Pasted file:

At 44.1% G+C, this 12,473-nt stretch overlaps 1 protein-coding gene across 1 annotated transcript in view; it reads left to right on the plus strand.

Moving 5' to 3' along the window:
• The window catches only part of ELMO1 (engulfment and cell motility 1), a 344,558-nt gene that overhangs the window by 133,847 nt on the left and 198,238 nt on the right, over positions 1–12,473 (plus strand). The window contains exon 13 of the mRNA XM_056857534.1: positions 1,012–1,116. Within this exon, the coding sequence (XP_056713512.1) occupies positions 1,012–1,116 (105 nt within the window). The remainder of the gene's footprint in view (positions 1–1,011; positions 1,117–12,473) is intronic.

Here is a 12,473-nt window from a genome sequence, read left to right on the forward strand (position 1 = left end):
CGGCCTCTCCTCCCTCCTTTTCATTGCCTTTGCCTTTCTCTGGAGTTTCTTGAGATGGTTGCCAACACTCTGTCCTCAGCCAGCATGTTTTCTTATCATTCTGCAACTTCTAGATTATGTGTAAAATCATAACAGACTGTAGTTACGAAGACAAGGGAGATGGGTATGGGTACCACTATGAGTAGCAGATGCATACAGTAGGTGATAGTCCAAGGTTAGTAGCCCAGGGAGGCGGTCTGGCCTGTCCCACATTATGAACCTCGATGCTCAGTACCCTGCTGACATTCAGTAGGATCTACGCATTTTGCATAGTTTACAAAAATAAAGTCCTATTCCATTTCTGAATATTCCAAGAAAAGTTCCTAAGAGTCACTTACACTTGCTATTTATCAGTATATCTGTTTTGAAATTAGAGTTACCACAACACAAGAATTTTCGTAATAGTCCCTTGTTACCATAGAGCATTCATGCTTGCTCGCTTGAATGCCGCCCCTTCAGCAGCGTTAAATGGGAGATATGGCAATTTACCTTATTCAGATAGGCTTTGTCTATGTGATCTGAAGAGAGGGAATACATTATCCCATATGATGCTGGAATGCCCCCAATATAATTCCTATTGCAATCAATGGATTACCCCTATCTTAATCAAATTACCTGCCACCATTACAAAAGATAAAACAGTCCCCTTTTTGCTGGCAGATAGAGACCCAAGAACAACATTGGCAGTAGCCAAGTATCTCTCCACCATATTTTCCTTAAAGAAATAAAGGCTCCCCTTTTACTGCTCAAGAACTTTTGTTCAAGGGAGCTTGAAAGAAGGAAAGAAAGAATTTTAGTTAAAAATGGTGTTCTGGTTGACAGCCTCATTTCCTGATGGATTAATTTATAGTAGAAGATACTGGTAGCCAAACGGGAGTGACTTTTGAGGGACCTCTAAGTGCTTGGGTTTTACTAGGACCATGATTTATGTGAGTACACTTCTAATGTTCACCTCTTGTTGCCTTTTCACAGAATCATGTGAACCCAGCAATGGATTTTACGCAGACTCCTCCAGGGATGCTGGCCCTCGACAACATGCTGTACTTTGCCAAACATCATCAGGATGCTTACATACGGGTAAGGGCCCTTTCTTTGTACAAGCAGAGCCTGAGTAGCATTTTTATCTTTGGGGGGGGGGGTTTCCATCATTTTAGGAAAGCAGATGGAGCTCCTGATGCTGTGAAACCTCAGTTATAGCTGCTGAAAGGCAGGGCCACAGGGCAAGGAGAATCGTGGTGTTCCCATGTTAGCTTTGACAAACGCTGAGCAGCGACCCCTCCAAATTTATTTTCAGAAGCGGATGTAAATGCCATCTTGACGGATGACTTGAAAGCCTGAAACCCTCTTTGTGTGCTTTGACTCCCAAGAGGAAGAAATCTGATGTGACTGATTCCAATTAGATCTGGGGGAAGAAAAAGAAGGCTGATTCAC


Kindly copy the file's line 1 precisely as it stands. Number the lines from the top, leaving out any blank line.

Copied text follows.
At 44.1% G+C, this 12,473-nt stretch overlaps 1 protein-coding gene across 1 annotated transcript in view; it reads left to right on the plus strand.